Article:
On Jan. 11, the U.S. Preventive Services Task Force published its final breast cancer screening recommendations. This update is in line with earlier draft recommendations stating women should begin routine mammograms later and get them less frequently. The USPSTF recommendations will not affect insurance coverage of mammograms until 2018.

The final recommendations advise biennial mammogram screenings for women aged 50 to 74 and that women prior to age 50 should make individual decisions on whether to start screening — they should weigh the benefits and harms of biennial screening. The panel notes that for women in their 40s, the likelihood of benefiting from screening mammography is less than for older women and the potential harms are greater.

The USPSTF gave a C recommendation for women under 50 — this means that insurers must provide the service depending on individual circumstances. Insurers must pay for preventive care with an A or B recommendation under the health law. The task force said there is not sufficient evidence to make a coverage recommendation for using 3-D mammography to screen for breast cancer. Because the task force did not make a recommendation on 3-D mammography, plans do not have to cover that service.

Since the recommendations first came out in 2009, they have gained support from groups including the American Cancer Society.

CMS Launches Medicare Drug Spending Dashboard

The Centers for Medicare and Medicaid Services (CMS) released a new online dashboard with information on prescription drugs for Medicare Parts B and D with high spending on a per user basis, with high spending for the program overall and with high unit cost increases in recent years. CMS hopes that this data will contribute to the sharing of information about drug spending and elevate the discussion around the rising costs of drugs. To access the Medicare Drug Spending Dashboards, click here.

Task Force to Examine Cybersecurity Challenges in Health Sector

As mandated by the Cybersecurity Act of 2015, the U.S. Department of Health and Human Services (HHS) must create a task force within 90 days of enactment to examine information-sharing and other cybersecurity challenges in the health sector. The task force is meant to complement, not to duplicate, ongoing efforts to apply the federal framework of cybersecurity standards to the health industry. HHS is also required to establish a “common set of voluntary, consensus-based, and industry-led guidelines, best practices, methodologies, procedures, and processes that” reduce cybersecurity risks.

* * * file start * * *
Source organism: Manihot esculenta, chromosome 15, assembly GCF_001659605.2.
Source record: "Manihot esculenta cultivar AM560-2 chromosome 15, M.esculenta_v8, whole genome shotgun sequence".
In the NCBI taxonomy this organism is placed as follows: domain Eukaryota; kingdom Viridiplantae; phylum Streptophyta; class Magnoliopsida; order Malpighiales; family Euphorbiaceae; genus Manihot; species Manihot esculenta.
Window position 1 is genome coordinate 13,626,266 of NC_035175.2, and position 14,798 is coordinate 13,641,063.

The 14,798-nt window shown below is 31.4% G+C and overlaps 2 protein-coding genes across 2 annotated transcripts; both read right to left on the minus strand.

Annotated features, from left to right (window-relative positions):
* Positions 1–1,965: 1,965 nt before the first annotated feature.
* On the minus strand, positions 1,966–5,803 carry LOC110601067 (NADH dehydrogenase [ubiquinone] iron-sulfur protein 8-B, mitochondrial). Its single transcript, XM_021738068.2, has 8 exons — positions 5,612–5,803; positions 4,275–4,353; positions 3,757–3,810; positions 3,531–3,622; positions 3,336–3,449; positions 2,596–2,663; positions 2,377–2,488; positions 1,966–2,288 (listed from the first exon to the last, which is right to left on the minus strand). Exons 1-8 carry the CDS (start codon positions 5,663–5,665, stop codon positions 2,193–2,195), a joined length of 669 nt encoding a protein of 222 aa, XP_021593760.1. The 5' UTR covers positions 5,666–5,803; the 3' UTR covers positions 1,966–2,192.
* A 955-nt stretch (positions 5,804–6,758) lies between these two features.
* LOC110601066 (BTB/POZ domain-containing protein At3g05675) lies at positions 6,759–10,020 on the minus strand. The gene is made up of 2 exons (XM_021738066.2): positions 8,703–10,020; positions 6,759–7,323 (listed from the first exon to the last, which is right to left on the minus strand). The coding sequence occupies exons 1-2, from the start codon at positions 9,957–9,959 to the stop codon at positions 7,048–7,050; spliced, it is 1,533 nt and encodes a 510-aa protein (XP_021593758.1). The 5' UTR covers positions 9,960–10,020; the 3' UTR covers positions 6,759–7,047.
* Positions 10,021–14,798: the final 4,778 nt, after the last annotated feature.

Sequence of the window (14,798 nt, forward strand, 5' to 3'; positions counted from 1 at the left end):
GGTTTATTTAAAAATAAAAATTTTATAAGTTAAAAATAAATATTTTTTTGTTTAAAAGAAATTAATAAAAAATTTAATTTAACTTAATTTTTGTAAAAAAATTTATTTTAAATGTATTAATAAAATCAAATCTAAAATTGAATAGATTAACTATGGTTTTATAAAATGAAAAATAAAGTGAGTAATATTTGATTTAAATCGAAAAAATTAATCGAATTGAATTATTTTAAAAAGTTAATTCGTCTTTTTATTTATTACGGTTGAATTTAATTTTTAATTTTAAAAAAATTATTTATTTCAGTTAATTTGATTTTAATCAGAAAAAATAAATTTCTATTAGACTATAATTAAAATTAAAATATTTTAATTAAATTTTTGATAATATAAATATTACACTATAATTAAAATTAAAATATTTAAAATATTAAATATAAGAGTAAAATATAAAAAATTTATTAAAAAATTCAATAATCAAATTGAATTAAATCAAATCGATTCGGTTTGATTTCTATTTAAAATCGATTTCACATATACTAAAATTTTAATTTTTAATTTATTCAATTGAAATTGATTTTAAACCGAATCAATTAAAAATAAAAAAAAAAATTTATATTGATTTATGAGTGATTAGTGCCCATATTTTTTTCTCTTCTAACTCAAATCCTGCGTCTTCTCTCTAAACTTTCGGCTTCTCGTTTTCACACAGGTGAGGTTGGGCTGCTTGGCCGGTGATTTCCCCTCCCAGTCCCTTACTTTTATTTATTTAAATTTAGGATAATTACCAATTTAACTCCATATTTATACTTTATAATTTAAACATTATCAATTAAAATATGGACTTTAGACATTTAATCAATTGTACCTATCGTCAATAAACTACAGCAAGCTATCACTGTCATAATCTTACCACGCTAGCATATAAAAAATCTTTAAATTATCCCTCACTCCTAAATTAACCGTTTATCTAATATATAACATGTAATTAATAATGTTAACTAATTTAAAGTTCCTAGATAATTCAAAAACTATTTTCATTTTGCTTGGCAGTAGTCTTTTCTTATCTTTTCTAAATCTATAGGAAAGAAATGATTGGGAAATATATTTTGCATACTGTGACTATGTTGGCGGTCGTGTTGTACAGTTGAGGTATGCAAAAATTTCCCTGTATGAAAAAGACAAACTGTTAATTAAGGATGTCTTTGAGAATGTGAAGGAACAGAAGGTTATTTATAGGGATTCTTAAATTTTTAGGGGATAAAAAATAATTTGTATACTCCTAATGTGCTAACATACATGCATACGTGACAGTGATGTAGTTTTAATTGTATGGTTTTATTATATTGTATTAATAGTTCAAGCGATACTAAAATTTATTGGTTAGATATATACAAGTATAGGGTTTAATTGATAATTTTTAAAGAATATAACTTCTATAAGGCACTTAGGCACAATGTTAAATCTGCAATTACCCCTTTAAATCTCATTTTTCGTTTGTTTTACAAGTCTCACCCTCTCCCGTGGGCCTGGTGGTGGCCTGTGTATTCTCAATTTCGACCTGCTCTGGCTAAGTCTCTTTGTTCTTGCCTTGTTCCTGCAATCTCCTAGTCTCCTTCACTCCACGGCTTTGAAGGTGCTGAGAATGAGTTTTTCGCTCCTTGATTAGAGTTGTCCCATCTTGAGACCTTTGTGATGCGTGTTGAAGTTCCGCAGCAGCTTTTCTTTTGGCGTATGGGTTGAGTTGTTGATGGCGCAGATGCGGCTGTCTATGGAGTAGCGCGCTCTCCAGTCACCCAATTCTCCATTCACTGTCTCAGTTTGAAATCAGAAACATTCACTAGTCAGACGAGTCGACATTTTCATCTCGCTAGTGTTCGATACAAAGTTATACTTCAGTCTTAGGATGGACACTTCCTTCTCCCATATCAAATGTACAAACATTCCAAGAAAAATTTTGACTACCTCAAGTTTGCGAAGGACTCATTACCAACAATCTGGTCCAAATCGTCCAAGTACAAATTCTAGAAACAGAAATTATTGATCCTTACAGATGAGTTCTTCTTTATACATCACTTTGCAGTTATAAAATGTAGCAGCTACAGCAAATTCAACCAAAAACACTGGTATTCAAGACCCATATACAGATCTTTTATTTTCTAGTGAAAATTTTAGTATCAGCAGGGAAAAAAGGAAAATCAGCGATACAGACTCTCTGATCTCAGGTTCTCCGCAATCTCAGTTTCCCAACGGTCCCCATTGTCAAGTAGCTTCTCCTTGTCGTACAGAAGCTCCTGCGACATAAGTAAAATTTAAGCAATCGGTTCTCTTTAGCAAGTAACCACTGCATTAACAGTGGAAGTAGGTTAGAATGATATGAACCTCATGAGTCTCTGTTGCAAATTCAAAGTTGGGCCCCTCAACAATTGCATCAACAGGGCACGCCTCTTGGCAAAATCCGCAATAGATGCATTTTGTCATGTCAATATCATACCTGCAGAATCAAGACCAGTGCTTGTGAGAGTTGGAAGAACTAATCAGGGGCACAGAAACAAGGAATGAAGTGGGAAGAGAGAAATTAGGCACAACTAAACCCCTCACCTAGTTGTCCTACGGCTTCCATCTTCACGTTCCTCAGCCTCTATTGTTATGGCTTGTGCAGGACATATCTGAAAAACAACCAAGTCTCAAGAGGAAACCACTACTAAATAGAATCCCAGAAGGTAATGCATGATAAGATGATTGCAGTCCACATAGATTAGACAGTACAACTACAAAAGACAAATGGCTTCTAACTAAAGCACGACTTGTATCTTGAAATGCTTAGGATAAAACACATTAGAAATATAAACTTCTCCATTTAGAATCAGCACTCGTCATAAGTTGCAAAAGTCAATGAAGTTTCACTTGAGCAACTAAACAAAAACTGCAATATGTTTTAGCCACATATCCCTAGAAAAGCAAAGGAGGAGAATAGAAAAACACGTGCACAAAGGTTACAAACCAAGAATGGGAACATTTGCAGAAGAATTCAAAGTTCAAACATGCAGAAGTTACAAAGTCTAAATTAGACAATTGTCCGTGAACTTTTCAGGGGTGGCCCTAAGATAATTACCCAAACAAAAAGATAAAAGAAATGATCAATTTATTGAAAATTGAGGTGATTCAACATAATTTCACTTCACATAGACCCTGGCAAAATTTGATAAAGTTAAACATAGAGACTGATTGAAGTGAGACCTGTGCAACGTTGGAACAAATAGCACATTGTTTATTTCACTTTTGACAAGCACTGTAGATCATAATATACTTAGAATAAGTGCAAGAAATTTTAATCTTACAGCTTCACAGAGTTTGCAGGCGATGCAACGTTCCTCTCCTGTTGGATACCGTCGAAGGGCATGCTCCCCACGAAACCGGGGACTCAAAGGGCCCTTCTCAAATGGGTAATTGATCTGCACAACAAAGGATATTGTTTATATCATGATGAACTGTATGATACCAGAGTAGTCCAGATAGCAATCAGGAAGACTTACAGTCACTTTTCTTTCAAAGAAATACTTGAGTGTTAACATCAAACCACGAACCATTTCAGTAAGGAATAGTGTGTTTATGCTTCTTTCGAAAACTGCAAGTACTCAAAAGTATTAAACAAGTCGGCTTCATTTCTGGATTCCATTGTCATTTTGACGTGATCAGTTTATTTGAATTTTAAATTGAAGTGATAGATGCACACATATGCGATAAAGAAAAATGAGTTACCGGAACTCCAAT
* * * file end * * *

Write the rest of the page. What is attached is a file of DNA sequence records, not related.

HHS must consult with the National Institute of Standards and Technology (NIST), which created the 2014 framework of cybersecurity standards for all critical infrastructure sectors. The goal of the task force is to create collaboration between NIST, HHS and the private sector. This cybersecurity language was drafted by Senate Health, Education, Labor and Pensions (HELP) Committee Chairman Lamar Alexander (R-TN) and ranking member Patty Murray (D-WA). The task force has one year to complete its work under the new law.

Medicaid Stakeholders Make Recommendations Regarding CMS’s T-MSIS

Medicaid stakeholders made a series of recommendations to states regarding the Centers for Medicare and Medicaid Services’ (CMS) Transformed Medicaid Statistical Information System (T-MSIS). Under T-MSIS, CMS is attempting to establish a detailed national database of Medicaid and Children’s Health Insurance Program information. The goal of T-MSIS is to improve the way states submit operational data about beneficiaries, providers and claims. However, CMS’s slow progress in improving this program made the Office of the Inspector General’s (OIG) list of top 25 unimplemented recommendations in March 2015.

In response to a request from the Senate Finance Committee for public input on improving Medicaid reporting requirements, the National Association of Medicaid Directors (NAMD) recommended the establishment of a formal governance board that gives states more involvement in the program — this would help increase communication, create more realistic expectations for timelines and state resources, clarify the extent of state Medicaid data required for reporting and policymaking, and prioritize T-MSIS data uses. NAMD also suggested the streamlining of Medicaid’s reporting requirements and updating the CMS state Medicaid manual, among other things.

The Medicaid and CHIP Payment and Access Commission (MACPAC) said that CMS expects T-MSIS to be ready by the end of the year — however, it has failed to meet previous deadlines. MACPAC said T-MSIS will help with reliability by documenting source data from states and processes for each data element, and that it will increase the number of data elements.

The American Health Care Association (AHCA) said issues with missing or inaccurate data make MSIS an inadequate resource for national Medicaid program integrity analyses. The Affordable Care Act (ACA) created a provision to result in a transition from MSIS to T-MSIS, but AHCA has concerns that the program is lacking an updated strategy and a deadline for national implementation.

The White House Announces New Medicaid Expansion Proposal

On Jan. 14, the White House announced a new proposal to states that haven’t expanded Medicaid: those states can have three years of full federal funding of newly eligible beneficiaries whenever they join. President Obama is including the proposal in his 2017 budget. However, Congress would have to pass this initiative.